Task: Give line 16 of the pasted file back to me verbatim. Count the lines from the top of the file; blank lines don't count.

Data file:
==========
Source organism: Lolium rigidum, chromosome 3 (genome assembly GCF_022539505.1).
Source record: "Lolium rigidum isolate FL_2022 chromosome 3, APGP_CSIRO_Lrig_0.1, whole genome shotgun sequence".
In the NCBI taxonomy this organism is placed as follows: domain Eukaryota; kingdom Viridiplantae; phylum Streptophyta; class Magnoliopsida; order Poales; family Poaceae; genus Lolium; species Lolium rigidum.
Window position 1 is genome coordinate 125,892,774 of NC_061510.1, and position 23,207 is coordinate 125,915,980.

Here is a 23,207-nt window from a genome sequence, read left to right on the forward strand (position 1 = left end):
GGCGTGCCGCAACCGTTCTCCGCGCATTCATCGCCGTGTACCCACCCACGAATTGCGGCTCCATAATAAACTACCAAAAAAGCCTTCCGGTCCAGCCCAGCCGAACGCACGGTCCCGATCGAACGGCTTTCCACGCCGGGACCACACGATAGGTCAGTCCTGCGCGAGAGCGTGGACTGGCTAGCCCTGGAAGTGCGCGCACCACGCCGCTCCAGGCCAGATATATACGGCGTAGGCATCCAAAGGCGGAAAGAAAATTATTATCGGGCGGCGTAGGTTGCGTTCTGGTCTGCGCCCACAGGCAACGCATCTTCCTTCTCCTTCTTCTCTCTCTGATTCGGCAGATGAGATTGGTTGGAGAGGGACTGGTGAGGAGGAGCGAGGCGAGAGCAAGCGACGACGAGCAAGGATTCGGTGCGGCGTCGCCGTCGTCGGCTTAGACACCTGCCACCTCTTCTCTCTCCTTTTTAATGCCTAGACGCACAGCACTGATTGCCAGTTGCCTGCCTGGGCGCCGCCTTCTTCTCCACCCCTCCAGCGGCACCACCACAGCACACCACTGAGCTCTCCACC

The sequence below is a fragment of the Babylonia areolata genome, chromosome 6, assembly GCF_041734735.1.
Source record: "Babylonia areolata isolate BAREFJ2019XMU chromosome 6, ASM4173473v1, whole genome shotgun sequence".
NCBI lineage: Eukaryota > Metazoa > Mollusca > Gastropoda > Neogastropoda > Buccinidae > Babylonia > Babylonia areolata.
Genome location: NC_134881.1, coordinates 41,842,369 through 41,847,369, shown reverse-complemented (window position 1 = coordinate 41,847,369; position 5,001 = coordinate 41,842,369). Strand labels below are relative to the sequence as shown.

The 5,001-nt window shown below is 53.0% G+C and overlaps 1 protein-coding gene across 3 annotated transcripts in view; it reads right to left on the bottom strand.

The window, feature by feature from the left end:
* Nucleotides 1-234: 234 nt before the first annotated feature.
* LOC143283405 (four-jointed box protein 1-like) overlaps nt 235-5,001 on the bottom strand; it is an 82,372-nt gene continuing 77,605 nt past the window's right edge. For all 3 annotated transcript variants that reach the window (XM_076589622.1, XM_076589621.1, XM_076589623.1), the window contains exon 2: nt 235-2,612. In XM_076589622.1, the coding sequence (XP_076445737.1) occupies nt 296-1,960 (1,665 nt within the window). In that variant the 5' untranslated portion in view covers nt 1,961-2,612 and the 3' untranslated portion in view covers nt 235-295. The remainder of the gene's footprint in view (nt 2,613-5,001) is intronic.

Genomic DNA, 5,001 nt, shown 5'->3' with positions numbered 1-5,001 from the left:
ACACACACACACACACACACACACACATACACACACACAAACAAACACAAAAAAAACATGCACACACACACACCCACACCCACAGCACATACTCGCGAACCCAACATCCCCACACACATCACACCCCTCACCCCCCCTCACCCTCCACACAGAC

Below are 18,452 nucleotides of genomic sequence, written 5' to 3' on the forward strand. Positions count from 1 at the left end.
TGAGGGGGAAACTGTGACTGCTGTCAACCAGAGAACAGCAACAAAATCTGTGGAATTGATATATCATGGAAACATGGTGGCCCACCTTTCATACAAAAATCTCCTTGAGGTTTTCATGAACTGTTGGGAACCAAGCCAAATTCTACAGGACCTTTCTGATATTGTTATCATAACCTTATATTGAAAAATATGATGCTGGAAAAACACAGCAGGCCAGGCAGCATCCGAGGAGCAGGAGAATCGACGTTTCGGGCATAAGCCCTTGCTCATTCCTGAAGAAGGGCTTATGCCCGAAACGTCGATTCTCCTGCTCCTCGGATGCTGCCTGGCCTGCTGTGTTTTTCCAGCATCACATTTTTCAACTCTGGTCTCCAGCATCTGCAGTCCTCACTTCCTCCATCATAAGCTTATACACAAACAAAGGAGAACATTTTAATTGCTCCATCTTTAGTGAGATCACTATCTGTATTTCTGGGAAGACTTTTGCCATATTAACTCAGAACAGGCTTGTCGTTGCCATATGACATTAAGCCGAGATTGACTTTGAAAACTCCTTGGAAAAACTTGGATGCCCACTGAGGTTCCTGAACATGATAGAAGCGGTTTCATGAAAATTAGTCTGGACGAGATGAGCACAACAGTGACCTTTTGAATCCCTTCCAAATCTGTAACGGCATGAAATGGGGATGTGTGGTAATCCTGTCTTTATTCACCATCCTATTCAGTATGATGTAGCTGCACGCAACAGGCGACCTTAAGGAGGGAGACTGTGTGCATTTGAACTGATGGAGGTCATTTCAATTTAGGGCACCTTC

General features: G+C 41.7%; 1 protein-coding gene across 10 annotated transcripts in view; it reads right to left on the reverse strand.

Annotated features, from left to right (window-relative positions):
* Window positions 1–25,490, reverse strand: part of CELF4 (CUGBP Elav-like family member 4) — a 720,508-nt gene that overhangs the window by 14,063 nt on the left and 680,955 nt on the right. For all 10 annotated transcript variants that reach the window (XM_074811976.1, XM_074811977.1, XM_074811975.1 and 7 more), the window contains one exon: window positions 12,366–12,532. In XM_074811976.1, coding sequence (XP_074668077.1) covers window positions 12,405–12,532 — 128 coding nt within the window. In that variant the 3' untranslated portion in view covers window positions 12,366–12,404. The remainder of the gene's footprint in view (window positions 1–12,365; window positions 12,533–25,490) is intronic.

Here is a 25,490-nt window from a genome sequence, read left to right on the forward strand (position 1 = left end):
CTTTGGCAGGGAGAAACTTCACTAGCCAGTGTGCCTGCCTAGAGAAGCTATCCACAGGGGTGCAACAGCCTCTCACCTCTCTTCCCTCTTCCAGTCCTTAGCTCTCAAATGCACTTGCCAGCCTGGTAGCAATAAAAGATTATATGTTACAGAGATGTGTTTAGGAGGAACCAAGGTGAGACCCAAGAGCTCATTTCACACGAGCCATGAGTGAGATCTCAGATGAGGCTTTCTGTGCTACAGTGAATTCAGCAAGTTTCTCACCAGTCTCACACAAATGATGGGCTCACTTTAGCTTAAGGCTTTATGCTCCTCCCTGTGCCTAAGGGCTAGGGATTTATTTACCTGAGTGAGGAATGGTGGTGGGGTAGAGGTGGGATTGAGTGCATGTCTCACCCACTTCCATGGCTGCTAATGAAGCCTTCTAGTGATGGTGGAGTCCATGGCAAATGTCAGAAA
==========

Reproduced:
ACACACACACACACACACACACACACATACACACACACAAACAAACACAAAAAAAACATGCACACACACACACCCACACCCACAGCACATACTCGCGAACCCAACATCCCCACACACATCACACCCCTCACCCCCCCTCACCCTCCACACAGAC